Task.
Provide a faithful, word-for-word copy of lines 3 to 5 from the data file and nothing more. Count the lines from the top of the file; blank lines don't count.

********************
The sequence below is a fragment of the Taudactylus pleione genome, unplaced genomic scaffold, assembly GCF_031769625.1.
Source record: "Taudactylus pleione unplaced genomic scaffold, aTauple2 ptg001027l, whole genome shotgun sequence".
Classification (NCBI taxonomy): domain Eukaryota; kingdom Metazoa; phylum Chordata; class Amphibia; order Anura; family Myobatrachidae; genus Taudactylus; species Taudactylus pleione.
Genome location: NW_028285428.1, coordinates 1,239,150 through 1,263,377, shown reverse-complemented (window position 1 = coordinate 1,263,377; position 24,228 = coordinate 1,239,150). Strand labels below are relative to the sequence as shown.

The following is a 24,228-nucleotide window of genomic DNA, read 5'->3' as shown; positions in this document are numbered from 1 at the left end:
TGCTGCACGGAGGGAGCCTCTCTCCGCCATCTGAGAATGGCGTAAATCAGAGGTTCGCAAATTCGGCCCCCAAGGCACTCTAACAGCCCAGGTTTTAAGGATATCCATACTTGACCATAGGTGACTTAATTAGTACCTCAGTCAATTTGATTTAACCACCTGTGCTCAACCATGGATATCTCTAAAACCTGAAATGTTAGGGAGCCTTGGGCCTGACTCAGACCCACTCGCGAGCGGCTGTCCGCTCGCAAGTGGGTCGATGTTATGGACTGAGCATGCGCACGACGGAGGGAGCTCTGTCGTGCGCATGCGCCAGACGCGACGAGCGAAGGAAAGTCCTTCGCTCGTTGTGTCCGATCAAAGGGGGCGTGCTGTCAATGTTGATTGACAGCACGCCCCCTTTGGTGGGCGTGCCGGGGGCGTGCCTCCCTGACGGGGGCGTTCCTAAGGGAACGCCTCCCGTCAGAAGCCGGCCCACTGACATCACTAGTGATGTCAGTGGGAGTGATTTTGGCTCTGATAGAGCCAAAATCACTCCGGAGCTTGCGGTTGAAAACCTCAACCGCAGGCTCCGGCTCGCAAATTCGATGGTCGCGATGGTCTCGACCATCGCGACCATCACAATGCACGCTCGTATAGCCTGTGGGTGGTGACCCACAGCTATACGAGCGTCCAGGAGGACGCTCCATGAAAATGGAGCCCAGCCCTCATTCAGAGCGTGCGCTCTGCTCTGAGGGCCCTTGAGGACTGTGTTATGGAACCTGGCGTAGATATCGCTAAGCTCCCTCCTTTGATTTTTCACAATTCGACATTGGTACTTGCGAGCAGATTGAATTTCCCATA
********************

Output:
Classification (NCBI taxonomy): domain Eukaryota; kingdom Metazoa; phylum Chordata; class Amphibia; order Anura; family Myobatrachidae; genus Taudactylus; species Taudactylus pleione.
Genome location: NW_028285428.1, coordinates 1,239,150 through 1,263,377, shown reverse-complemented (window position 1 = coordinate 1,263,377; position 24,228 = coordinate 1,239,150). Strand labels below are relative to the sequence as shown.

The following is a 24,228-nucleotide window of genomic DNA, read 5'->3' as shown; positions in this document are numbered from 1 at the left end: